Gardening: Get your winter creepers growing
NO MATTER where you live in Central Queensland, there are a couple of spectacular flowering creepers that are just starting to become noticeable.
But these creepers have also been noticed by some of the US servicemen and women currently in Rockhampton for the Talisman Sabre joint military exercises at Shoalwater Bay.
A few years ago during one of the joint military exercises at Shoalwater Bay, I received a very unusual phone call from a US serviceman about a number of flowering plants seen around Rockhampton.
He had spent a good deal of his life in San Diego, where a couple of our most spectacular flowering creepers are also used to brighten the winter garden.
San Diego has a very similar climate to Rockhampton and most of the plants grown there are the same as here. In fact, about a quarter of plant species found in San Diego nurseries are Australian native plants.
The two creepers that had caught his eye in Rockhampton were the prince's vine and the flame vine, as he called them.
These creepers are a favourite to San Diego's children as they attract the beautiful little hummingbirds to the garden. He told me that the number one requirement for a hummingbird garden is moving water, then rich nectar plants like the prince's vine or the flame vine, and finally a viewing spot to watch these little birds hover and dart from flower to flower sipping nectar.
He told me the classic hummingbird flowers are trumpet-shaped blossoms, as they have long tongues that can easily reach nectar that is too deep for other animals to reach.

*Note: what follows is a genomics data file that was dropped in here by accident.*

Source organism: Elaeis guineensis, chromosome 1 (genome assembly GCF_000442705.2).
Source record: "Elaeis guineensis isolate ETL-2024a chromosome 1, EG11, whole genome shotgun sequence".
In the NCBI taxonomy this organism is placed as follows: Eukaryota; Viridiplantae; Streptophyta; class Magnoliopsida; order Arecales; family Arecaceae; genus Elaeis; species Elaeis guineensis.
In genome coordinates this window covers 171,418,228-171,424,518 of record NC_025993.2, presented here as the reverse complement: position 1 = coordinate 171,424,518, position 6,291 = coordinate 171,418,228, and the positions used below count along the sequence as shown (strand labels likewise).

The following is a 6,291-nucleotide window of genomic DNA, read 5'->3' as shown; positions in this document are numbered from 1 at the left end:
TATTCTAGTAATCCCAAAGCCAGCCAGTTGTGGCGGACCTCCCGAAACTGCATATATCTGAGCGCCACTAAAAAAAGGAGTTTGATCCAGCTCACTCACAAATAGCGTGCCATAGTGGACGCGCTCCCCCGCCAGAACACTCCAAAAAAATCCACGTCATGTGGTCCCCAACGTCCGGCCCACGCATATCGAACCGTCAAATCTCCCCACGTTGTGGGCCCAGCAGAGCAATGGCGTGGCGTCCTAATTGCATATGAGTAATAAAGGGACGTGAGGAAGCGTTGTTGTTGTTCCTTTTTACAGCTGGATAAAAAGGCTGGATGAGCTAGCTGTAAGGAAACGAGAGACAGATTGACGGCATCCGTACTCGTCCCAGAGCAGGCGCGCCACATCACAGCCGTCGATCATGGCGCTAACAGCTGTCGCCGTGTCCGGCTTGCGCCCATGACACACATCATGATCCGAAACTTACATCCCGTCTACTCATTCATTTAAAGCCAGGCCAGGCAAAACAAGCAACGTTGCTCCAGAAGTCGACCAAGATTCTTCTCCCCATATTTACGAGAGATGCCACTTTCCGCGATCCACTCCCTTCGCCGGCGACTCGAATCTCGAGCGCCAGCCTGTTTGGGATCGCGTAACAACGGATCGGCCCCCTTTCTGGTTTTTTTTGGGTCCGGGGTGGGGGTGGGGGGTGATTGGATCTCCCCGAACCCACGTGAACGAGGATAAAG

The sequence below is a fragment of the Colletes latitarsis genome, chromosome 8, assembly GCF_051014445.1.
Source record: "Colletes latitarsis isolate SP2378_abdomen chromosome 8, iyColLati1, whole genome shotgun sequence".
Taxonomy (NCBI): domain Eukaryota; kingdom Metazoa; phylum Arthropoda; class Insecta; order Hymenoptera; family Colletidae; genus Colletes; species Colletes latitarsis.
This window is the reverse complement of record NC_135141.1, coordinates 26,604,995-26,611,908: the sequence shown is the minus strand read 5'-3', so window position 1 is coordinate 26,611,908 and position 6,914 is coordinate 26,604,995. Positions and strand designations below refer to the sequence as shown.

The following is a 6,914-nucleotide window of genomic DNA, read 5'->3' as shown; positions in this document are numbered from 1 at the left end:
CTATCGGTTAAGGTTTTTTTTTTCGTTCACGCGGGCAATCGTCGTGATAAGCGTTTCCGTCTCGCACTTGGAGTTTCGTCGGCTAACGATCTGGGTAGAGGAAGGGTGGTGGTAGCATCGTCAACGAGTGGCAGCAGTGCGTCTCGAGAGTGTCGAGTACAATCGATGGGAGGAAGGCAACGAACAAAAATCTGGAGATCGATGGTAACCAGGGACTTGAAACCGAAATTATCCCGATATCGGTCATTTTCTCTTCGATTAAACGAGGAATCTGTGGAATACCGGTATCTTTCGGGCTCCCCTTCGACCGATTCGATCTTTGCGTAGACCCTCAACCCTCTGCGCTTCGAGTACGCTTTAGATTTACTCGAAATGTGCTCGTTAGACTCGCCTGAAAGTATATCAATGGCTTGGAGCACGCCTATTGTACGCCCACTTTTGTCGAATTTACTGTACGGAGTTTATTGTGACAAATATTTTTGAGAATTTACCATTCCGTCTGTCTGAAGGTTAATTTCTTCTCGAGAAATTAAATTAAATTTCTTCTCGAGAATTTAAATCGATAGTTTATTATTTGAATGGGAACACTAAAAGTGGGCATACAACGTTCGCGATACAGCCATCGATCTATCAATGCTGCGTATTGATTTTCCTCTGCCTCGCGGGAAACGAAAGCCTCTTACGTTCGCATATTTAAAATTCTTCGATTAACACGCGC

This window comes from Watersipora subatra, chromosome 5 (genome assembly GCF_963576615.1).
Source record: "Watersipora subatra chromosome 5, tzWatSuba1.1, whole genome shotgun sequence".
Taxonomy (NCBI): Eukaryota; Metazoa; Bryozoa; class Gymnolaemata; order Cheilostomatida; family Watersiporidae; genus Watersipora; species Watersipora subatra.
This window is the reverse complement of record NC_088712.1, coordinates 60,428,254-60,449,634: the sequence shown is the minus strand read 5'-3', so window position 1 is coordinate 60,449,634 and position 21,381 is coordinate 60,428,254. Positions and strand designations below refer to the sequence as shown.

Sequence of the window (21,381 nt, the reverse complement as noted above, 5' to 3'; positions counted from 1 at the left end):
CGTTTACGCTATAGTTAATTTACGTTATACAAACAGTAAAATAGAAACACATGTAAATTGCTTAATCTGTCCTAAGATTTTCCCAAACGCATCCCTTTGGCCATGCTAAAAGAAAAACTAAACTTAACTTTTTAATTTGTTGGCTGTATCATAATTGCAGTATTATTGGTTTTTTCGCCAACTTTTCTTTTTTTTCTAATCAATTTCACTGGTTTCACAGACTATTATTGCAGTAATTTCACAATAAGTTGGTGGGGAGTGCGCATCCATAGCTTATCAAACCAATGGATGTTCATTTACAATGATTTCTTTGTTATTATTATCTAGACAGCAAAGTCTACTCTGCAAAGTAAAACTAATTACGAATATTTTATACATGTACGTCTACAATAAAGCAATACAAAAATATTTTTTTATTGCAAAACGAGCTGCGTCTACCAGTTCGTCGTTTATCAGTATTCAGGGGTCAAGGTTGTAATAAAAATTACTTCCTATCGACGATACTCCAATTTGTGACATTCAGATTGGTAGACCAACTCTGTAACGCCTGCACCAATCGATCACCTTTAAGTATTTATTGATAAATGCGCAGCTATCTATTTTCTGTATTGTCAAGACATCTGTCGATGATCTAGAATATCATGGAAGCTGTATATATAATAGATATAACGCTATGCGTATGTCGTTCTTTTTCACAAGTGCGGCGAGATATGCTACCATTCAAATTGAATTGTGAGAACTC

The prince's vine, or ipomoea horsfalliae, is sold in local nurseries under the same name but most gardeners would know it by the common name of the cardinal creeper.
The flame vine is sold as pyrostegia venusta in San Diego, but here in Queensland it is known as pyrostegia ignea, or the golden trumpet vine.
The dense lush tropical foliage of the ipomoea forms a visible contrast to the creeper's trumpet flowers. This winter bloomer will become submerged in ruby red to magenta-violet flowers.
This native to Jamaica in the western Caribbean requires a protected, well-drained position.
The ipomoea has proven to tolerate small periods of dry weather but it will suffer in frosty conditions.
Ipomoea horsfalliae was introduced to the US by the Hawaiian prince Prince Kuhio, and that is why the common name for it in the US is the prince's vine.
In its natural environment the ipomoea needs the hummingbirds to fertilise the seeds, and this poses a problem here in Central Queensland. All ipomoea horsfalliae grown here are propagated by cuttings.
Also making a stunning display at the moment is the pyrostegia ignea.
It is one of the fastest-growing evergreen vines available to local gardeners and yet is far more manageable than many other slower growing creepers available in the local nurseries.
With spectacular clusters of orange tubular flowers and its dense tropical green foliage, the pyrostegia is perfect to add colour to a dull winter garden.
The pyrostegia is a native of southern Brazil, northern Argentina and Paraguay, and can be cultivated in most soil types, from heavy clays to sandy loam. It requires minimal watering and can be correctly described as one of the better waterwise choices available. I would always recommend pruning after flowering, as this will encourage more branching and even more flowers next year.
If you are growing this plant in a particularly frosty area you will need to protect it, for example by positioning the plant along a protected fence area or wall.
--- Gardening, Neil Fisher